The bird in the lower picture is called a Lilac Breasted Roller, and sadly this picture isn’t lit enough to show you how gorgeous it is. You can see a better picture here. We saw so many incredible birds on this trip, including most of those on that link, and really, I might just become a twitcher in 2-20 years.

We returned to camp, where Adrian had the most beautiful omelette that I have ever seen. Then we went on a walk around the paths connecting the tent. It’s a short path, so we did did a few laps around .

Before we knew it, it was time for the afternoon drive! We saw so many animals including lionesses, giraffes, an ostrich, and some vultures.

Derrick took us on a walk to see the rhinoceros. There aren’t any pictures because I left my camera in the landy. We returned to a gorgeous sunset.



Our last morning at Camp. We went on our last drive and had our final breakfast before heading to the airport.

Cape Town, South Africa

Saturday, continued:

After leaving Hermanus, we head along the Coast towards Cape Town. We stopped off at Stony Point Nature Reserve to check out the penguin colony, where we saw lots of penguins and dassies, aka rock hyrax. These are all over the seafront in Hermanus, and we had thought there were coypu. Question answered!

We arrived in Cape Town in the afternoon and checked in at The Cellars Hohenort, which is in a leafy neighbourhood called Constantia, which is also home to Cape Town’s Botanical Garden.

For dinner, we went into the city for a meal at Savoy Cabbage, a recommendation from two friends. It was just off the charts. The Olive Tart, a special appetiser, is one of the greatest things I have ever eaten. Everything we had was amazing.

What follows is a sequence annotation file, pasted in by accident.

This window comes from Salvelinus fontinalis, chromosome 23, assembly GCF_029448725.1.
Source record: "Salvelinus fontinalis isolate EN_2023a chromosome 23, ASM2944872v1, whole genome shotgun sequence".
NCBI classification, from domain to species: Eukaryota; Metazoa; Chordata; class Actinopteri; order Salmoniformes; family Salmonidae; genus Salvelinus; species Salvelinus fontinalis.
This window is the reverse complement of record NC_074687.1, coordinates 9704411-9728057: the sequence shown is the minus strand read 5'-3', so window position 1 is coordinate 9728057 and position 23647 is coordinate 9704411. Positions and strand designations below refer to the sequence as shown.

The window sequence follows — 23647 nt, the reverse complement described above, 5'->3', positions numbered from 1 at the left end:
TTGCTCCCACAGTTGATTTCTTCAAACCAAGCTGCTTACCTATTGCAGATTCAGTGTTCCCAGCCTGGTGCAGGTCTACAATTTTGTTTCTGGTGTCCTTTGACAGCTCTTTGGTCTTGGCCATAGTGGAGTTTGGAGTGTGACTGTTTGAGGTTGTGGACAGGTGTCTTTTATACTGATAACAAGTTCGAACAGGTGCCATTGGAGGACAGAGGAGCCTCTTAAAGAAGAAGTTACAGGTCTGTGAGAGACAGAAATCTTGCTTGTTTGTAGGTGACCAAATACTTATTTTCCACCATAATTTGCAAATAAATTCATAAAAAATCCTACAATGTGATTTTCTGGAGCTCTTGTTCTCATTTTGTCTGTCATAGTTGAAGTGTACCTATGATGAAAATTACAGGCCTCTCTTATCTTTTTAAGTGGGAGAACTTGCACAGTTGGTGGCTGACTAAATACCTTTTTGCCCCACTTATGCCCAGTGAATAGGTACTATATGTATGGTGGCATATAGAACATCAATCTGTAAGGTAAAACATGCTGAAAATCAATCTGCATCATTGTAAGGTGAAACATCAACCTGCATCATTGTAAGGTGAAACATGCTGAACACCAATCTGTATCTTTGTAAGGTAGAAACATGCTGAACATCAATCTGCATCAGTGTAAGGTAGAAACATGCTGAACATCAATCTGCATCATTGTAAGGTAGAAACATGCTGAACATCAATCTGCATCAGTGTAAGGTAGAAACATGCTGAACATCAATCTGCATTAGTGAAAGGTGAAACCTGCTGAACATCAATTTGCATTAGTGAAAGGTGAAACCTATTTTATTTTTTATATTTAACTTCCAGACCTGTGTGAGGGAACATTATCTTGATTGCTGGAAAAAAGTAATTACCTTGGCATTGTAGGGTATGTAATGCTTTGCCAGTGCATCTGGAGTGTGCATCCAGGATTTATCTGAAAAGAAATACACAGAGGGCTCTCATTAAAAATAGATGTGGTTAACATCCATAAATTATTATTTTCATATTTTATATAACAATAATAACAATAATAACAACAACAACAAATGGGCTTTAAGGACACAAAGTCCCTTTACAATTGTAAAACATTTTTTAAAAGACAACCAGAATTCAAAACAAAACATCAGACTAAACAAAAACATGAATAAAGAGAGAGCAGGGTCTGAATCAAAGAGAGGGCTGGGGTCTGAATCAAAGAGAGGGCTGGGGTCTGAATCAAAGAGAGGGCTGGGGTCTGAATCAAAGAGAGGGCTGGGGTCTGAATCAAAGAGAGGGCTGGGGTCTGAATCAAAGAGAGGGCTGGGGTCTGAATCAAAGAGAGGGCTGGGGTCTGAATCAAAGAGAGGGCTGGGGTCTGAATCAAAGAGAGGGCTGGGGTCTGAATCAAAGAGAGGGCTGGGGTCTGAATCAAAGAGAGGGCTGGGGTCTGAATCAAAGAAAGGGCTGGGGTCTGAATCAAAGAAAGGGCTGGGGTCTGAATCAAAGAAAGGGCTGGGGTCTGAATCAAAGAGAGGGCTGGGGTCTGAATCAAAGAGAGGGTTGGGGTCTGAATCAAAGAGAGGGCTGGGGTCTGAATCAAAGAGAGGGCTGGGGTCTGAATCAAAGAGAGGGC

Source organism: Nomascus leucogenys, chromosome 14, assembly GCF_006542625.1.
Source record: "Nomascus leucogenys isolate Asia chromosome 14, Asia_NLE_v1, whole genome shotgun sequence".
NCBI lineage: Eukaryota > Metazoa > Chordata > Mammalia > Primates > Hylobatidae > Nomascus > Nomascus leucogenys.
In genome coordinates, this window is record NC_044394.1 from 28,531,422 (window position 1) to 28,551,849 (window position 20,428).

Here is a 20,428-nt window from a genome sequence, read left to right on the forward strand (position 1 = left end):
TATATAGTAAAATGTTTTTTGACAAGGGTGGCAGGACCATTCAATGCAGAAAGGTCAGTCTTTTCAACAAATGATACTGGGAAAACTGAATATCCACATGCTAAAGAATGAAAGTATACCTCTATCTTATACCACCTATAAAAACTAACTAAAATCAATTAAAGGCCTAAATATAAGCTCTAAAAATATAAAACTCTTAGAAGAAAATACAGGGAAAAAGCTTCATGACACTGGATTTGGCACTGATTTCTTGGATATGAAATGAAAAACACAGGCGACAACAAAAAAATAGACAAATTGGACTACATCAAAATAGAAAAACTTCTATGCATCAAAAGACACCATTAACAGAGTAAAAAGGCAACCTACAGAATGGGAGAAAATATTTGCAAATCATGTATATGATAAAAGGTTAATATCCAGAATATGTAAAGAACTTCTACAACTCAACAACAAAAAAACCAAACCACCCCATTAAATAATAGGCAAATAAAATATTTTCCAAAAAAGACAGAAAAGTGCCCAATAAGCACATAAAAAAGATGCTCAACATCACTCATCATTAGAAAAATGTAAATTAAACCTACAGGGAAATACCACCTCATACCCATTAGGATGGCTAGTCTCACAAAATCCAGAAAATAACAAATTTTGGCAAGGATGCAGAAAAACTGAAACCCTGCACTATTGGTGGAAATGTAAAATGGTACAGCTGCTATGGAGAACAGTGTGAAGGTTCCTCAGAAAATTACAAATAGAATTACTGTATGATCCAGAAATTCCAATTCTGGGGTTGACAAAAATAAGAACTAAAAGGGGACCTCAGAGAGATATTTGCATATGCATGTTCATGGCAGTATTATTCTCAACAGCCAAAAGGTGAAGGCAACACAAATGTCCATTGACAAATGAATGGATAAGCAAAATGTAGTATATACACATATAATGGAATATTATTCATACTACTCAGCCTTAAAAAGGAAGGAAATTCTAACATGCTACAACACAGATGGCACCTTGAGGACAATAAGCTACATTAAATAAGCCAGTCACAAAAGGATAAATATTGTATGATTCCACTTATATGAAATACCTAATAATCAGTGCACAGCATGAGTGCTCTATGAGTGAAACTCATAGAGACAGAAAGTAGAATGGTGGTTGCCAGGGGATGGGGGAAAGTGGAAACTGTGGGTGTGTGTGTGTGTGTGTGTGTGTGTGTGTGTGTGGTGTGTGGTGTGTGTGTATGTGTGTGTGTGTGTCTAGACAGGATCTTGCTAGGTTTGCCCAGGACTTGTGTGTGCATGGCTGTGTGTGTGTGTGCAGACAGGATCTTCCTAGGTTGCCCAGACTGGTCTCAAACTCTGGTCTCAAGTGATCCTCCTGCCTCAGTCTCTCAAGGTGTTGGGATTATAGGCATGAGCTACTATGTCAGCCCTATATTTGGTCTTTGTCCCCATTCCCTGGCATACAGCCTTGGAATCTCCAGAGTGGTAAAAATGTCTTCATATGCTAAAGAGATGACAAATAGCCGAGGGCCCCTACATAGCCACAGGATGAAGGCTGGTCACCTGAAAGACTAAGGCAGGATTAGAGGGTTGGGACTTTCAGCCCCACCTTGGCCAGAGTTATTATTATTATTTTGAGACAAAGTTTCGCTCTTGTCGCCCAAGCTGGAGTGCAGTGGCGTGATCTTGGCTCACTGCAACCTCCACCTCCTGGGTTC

Throughout this trip, we took pictures of ourselves looking comically miserable on holiday, and this really kicked off when we got to Cape Town, so much so that I only have the sorts of picture of us from dinner.


Everyone says that Table Mountain is a must see, so we went to Table Mountain and it was a complete failure. Here is how we got it so very wrong:

  1. We arrived at 11am or so on a Sunday morning AND
  2. We wasted time looking or parking at the top, rather than just parking in the lower lots and taking the free (free!) bus ride up to the ticketing area AND
  3. We did not buy our tickets ahead of time. There is a big queue to go up to the top of Table Mountain (Mountain Queue), and there is another big queue to buy tickets (Ticket Queue) so you can join Mountain Queue. You can buy tickets online and skip the Ticket Queue, either  at home or using Table Mountains free wifi. We didn’t have our phones to hand.